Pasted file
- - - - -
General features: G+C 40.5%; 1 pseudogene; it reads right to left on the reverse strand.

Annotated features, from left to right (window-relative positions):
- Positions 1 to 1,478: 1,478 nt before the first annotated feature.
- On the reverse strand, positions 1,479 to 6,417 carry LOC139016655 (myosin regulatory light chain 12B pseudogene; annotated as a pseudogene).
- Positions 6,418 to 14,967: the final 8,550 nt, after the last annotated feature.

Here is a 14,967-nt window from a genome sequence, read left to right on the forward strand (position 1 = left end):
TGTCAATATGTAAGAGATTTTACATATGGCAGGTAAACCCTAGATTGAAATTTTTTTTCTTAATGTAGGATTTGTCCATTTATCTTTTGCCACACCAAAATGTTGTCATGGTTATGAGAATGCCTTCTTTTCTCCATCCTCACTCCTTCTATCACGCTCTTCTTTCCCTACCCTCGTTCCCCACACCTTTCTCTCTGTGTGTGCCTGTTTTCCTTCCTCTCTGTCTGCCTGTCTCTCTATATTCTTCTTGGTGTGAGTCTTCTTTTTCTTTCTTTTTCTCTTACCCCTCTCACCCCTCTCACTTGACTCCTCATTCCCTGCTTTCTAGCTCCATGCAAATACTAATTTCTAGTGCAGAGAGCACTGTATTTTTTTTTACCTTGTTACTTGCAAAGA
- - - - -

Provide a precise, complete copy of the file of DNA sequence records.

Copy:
General features: G+C 40.5%; 1 pseudogene; it reads right to left on the reverse strand.

Annotated features, from left to right (window-relative positions):
- Positions 1 to 1,478: 1,478 nt before the first annotated feature.
- On the reverse strand, positions 1,479 to 6,417 carry LOC139016655 (myosin regulatory light chain 12B pseudogene; annotated as a pseudogene).
- Positions 6,418 to 14,967: the final 8,550 nt, after the last annotated feature.

Here is a 14,967-nt window from a genome sequence, read left to right on the forward strand (position 1 = left end):
TGTCAATATGTAAGAGATTTTACATATGGCAGGTAAACCCTAGATTGAAATTTTTTTTCTTAATGTAGGATTTGTCCATTTATCTTTTGCCACACCAAAATGTTGTCATGGTTATGAGAATGCCTTCTTTTCTCCATCCTCACTCCTTCTATCACGCTCTTCTTTCCCTACCCTCGTTCCCCACACCTTTCTCTCTGTGTGTGCCTGTTTTCCTTCCTCTCTGTCTGCCTGTCTCTCTATATTCTTCTTGGTGTGAGTCTTCTTTTTCTTTCTTTTTCTCTTACCCCTCTCACCCCTCTCACTTGACTCCTCATTCCCTGCTTTCTAGCTCCATGCAAATACTAATTTCTAGTGCAGAGAGCACTGTATTTTTTTTTACCTTGTTACTTGCAAAGA